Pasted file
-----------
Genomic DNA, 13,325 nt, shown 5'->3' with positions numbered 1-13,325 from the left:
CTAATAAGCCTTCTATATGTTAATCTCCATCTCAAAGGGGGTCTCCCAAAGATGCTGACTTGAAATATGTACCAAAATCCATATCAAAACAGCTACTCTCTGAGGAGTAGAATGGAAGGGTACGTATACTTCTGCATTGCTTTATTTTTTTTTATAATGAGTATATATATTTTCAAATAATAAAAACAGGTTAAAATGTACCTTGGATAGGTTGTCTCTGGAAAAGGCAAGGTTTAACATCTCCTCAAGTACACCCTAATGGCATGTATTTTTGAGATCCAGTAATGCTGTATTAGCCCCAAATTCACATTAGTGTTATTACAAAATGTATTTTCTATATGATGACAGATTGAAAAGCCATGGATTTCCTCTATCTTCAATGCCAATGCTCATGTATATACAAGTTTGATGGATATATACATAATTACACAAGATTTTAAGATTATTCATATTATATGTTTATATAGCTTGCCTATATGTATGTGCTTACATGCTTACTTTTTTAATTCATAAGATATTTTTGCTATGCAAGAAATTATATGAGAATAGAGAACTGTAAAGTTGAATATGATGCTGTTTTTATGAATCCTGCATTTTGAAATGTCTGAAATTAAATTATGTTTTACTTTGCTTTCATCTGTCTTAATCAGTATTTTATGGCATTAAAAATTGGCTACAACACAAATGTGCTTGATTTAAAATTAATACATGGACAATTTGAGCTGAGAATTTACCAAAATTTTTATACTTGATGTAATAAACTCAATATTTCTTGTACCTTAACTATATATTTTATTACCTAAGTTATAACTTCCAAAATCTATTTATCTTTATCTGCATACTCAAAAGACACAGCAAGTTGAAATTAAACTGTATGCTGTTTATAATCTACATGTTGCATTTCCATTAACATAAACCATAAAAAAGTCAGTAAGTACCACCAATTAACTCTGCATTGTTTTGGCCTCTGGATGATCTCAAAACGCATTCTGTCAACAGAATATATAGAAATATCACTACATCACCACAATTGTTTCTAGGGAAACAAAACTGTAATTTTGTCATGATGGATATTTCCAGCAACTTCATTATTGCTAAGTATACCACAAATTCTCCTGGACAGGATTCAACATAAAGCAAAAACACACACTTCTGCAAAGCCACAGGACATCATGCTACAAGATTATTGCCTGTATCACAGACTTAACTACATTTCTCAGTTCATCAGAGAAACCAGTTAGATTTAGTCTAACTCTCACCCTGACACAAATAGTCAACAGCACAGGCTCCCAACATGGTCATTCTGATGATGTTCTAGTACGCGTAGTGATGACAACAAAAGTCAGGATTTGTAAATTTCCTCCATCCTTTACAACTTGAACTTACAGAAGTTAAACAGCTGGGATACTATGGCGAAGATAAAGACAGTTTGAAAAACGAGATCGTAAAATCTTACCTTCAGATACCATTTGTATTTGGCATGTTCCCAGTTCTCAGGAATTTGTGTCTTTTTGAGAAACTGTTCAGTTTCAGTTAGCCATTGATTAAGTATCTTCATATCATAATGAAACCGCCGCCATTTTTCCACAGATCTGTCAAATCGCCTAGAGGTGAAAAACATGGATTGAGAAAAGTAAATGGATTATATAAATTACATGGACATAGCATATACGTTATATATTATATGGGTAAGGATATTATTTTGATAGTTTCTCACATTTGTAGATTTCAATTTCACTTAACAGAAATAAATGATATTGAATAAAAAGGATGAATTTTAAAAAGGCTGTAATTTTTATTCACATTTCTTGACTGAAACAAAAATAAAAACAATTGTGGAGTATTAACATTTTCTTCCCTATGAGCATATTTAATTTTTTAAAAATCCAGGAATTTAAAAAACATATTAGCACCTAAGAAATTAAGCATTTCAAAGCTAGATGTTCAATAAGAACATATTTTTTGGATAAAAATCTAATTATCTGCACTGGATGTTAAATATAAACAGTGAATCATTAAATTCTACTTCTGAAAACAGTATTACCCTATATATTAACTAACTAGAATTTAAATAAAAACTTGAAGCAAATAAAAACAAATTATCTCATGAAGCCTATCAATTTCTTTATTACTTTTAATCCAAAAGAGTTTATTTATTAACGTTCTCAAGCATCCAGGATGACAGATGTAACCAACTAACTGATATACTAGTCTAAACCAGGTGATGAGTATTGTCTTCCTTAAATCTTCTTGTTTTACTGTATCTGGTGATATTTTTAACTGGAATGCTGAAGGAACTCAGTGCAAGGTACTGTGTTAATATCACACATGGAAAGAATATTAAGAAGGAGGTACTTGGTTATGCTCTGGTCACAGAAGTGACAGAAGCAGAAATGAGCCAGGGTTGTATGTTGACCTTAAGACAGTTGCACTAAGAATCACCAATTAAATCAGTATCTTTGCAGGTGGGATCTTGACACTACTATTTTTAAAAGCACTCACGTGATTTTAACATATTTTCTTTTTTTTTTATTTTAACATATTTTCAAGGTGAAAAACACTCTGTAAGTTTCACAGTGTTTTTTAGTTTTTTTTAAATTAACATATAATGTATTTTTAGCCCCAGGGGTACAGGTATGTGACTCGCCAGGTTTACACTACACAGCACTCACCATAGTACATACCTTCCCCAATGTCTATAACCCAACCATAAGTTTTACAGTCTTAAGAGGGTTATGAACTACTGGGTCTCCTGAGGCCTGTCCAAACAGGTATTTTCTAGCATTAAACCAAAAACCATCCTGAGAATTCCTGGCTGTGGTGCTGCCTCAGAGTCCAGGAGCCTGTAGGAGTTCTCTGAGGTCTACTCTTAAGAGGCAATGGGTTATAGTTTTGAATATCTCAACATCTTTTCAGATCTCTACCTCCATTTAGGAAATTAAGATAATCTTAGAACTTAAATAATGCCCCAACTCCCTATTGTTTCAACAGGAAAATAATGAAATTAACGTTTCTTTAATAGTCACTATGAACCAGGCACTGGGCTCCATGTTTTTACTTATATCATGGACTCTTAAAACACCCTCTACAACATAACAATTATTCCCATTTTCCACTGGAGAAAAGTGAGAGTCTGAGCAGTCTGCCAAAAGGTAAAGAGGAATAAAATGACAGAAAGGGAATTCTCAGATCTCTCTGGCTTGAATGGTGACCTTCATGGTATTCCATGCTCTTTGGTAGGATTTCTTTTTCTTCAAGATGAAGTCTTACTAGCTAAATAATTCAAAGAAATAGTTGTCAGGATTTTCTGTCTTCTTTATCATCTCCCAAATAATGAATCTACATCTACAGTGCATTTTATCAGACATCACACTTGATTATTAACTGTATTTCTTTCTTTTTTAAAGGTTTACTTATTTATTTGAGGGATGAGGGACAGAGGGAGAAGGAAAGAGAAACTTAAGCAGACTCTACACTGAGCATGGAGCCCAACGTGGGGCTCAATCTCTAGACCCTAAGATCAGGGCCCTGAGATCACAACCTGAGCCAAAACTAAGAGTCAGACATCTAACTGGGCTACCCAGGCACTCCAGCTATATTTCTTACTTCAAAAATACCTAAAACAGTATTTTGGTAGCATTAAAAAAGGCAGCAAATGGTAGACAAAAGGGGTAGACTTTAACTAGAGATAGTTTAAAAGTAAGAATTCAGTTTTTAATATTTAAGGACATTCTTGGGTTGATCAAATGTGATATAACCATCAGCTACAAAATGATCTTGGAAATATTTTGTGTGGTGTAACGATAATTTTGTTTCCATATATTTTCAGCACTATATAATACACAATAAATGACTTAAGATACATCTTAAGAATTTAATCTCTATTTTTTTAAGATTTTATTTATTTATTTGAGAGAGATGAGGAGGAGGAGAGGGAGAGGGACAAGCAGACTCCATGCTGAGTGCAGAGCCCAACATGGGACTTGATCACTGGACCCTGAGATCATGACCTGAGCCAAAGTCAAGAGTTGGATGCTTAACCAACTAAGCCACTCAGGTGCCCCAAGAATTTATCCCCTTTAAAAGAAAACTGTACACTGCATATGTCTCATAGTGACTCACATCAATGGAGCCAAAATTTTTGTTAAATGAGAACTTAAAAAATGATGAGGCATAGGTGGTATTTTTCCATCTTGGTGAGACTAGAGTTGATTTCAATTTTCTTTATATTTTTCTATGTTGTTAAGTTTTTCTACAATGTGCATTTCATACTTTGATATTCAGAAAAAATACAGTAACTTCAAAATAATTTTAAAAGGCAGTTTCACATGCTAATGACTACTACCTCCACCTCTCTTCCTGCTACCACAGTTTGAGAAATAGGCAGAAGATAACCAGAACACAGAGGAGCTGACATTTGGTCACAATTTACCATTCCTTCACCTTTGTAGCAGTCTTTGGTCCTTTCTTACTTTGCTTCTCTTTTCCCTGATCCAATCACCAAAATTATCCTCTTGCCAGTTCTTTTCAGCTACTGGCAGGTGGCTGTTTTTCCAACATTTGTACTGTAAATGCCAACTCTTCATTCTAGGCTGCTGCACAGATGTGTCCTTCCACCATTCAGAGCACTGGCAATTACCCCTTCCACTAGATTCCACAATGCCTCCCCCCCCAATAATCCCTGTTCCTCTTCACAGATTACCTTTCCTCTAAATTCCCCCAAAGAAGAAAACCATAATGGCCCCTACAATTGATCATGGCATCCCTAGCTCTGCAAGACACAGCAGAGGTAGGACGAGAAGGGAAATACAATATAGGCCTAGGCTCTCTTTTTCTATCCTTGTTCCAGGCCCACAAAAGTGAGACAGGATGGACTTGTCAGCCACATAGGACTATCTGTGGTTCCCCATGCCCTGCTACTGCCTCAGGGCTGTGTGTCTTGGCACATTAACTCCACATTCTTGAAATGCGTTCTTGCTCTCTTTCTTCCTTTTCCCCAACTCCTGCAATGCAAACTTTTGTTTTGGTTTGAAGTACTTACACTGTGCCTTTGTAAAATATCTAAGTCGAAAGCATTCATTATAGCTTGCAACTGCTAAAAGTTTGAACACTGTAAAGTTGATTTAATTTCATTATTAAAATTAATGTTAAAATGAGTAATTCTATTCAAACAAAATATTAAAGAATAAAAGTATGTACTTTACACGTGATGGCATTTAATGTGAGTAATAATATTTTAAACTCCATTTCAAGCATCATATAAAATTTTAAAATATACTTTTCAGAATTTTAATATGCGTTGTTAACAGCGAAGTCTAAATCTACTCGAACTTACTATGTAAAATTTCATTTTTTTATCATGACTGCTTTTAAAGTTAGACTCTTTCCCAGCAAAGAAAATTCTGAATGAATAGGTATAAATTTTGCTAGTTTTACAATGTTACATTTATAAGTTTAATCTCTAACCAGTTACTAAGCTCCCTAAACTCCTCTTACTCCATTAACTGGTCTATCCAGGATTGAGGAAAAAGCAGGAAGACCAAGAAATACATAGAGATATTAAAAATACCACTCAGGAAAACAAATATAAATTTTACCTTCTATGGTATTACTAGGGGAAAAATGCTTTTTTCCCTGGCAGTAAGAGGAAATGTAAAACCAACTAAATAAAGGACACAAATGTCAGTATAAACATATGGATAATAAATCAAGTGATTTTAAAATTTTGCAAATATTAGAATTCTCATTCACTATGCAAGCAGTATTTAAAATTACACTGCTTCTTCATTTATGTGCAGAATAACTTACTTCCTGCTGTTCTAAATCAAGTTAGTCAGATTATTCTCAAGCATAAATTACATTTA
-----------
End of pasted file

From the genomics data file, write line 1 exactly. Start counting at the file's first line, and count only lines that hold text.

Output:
Genomic DNA, 13,325 nt, shown 5'->3' with positions numbered 1-13,325 from the left: